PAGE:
- Text - The set of functions that defines basic text editing and formatting
- Table - The set of functions that defines table editing and formatting commands
As you can see, the suites map into various existing application types. Someone implementing a spreadsheet part for OpenDoc must support the Required, Core, and Table suites. All of the existing suites for all of the defined application types are contained in a registry owned by CILabs. The registry ensures that all developers will be using the same set of commands and the conventions for specifying parameters. As a result, applications can work together even though they were written by programmers who never met and who had no prior knowledge of the other's work. Contrast this with applications having to have a deep knowledge of each other and companies having a private contract between them. Clearly an unachievable goal except for a few suites of programs designed and built to work together!
Each standard suite can define any of the following:
- OSAEvents (the verbs)
- Object classes (the class of data or parameters operated on by the events, for example, document, selection, and text)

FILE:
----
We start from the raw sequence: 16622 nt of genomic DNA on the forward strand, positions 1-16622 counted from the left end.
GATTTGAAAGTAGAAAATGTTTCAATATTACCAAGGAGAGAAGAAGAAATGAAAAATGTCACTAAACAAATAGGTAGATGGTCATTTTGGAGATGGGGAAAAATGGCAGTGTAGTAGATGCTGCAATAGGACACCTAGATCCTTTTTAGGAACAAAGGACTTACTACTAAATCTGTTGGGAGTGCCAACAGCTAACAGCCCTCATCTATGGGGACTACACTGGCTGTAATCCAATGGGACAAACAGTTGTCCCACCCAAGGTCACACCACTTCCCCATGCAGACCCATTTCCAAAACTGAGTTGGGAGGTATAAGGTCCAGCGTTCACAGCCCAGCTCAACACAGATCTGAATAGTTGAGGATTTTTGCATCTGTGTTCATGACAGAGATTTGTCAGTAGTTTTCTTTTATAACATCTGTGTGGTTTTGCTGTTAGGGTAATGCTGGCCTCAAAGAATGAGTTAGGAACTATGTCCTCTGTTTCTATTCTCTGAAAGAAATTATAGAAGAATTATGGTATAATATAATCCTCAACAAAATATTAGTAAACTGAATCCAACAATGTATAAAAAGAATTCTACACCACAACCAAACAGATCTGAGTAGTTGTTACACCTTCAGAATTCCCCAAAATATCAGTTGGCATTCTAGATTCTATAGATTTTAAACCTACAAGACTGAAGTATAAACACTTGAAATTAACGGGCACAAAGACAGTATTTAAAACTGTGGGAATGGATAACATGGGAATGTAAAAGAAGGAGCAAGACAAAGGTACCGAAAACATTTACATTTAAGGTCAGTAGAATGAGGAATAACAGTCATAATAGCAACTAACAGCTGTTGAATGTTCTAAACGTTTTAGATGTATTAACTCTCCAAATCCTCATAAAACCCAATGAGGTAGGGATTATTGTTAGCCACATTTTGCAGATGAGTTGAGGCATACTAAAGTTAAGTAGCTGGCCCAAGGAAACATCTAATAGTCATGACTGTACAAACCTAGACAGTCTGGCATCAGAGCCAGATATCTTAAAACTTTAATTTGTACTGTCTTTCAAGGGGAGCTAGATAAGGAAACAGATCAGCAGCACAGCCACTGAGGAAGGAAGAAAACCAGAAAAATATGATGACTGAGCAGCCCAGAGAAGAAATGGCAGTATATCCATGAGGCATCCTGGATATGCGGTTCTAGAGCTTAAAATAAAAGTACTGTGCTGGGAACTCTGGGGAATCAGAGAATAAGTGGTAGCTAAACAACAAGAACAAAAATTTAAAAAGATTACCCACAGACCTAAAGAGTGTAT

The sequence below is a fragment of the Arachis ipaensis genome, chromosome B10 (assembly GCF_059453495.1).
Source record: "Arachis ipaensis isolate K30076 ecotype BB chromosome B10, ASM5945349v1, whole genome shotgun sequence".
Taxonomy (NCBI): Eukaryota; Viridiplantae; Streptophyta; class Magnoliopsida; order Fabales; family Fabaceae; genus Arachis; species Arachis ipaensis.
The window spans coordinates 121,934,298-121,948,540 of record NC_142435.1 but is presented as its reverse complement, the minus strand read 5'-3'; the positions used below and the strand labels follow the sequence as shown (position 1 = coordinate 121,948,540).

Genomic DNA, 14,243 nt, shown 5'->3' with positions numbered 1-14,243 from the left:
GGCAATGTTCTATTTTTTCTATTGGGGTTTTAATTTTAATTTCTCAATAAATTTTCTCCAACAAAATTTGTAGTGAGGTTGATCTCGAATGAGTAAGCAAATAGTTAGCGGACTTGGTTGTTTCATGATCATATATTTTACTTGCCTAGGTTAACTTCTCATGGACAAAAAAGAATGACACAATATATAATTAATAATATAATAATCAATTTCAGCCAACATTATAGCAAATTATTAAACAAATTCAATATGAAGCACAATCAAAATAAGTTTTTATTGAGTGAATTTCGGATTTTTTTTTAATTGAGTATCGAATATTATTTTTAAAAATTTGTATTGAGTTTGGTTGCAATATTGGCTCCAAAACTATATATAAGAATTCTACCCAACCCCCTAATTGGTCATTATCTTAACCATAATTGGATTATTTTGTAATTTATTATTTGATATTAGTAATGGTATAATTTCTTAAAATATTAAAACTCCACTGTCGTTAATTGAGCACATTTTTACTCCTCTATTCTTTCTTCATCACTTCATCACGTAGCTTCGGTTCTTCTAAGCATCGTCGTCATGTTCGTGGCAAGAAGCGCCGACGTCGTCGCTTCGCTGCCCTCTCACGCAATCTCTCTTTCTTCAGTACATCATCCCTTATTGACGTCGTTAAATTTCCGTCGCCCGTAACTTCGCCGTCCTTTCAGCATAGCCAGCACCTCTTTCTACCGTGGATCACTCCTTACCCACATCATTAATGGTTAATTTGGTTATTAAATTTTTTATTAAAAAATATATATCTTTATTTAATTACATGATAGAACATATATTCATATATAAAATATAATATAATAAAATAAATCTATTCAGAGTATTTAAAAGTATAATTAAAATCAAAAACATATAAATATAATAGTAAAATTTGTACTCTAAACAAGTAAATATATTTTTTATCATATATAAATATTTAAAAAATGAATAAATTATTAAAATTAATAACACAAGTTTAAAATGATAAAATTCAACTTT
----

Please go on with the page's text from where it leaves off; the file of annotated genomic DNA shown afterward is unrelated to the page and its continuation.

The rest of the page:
- Descriptor types (the type of the data or parameter, for example, record and Boolean)
- Primitive object classes (no properties and only one element, for example, RGBColor and IntlText)
- Key forms (used to specify how to search for an object, for example, range, position, and ID)
- Comparison operators (for example, contains, begins with, and equals)
A very powerful concept of OSA is the object specifier. Object specifiers let an application provide a parameter by describing the data in relative terms. They are designed to make it easy to go from a natural language construct like "the third word of the fourth line of paragraph one" to an object specifier encoded in an OSAEvent. The application uses OSL to encode the object specifier. The program calls OSL repeatedly to create a nested specifier, with the outermost container specified first. Each subsequent call uses the results of the previous call as its container.
Figure 1. Object Specifiers